Once more done in by poor service play, Maria Sharapova lost her third-round U.S. Open match today to 17-year-old American phenom Melanie Oudin, 6-3, 4-6, 5-7.
After keeping her tendency to double-fault at a minimum in the first two rounds of play—4 and 7, respectively—tennis goddess Sharapova sabotaged her early advantage with an astonishing match total of 21 double faults. Sharapova also received third-set trainer assistance when she appeared to strain her right forearm after a particularly intense serve. Sharapova regained her composure, and while her forehand and backhand looked as strong as ever, her continued problems with her service were her undoing. She had no problem breaking Oudin's service, but her inability to hold her own constantly provided Oudin with openings, which she exploited with crisp forehands and strategically placed shots that the lithe and lanky Sharapova could not reach.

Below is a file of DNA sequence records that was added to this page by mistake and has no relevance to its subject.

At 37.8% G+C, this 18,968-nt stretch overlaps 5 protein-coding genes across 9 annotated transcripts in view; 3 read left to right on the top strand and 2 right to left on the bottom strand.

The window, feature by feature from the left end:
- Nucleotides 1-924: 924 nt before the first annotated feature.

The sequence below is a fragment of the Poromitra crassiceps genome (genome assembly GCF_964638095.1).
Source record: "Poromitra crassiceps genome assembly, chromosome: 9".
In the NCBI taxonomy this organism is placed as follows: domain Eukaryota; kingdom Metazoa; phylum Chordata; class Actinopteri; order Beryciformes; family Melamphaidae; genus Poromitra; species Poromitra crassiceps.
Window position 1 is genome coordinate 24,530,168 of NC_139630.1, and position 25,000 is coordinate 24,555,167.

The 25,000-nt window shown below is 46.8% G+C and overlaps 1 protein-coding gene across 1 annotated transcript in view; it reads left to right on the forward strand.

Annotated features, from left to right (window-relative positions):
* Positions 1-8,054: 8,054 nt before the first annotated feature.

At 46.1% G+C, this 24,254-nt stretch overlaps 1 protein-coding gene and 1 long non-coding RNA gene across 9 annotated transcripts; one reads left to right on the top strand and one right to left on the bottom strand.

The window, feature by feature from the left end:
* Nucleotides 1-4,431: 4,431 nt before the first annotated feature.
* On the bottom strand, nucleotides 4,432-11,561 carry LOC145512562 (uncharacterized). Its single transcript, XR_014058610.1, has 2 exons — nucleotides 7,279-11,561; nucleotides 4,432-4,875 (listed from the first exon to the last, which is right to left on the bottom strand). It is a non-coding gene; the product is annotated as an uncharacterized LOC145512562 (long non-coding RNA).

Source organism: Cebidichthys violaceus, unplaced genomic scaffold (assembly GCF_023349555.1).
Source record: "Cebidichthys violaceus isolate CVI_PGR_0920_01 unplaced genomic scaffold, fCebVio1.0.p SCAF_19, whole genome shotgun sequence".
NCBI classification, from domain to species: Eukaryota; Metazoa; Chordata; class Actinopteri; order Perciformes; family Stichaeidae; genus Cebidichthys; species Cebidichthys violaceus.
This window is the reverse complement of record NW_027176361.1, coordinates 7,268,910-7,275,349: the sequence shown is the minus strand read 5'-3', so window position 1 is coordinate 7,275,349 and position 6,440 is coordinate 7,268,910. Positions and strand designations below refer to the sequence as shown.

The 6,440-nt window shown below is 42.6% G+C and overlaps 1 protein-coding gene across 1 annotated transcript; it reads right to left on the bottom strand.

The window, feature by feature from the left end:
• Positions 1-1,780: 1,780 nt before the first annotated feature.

The Russian-born Sharapova had easily won her first two tourney matchups, teasing her many fans to think that she had conquered the difficulties she has experienced since her rotator cuff surgery of late 2008. But the service problems are a big-time albatross around Maria's lovely neck.
Meanwhile, Oudin (left), herself nursing a strained upper left thigh, tenaciously wore down her opponent in much the same fashion as she vanquished fourth-ranked Elena Dementieva in a second-round matchup. Oudin is a freckle-faced cutie from Georgia with a great deal of spunky determination, and she definitely exhibits a strong knack for the big critical cross-court winner. In a field strongly represented by Eastern Europeans, Oudin has emerged as a fan favorite, not only because of her youth and poise but also because, aside from the Williams sisters, she represents the first breath of fresh American air on the ladies tennis scene in a good long while.
Oudin will face off against another Russian, 13th-seeded Nadia Petrova, for a place in the quarterfinals.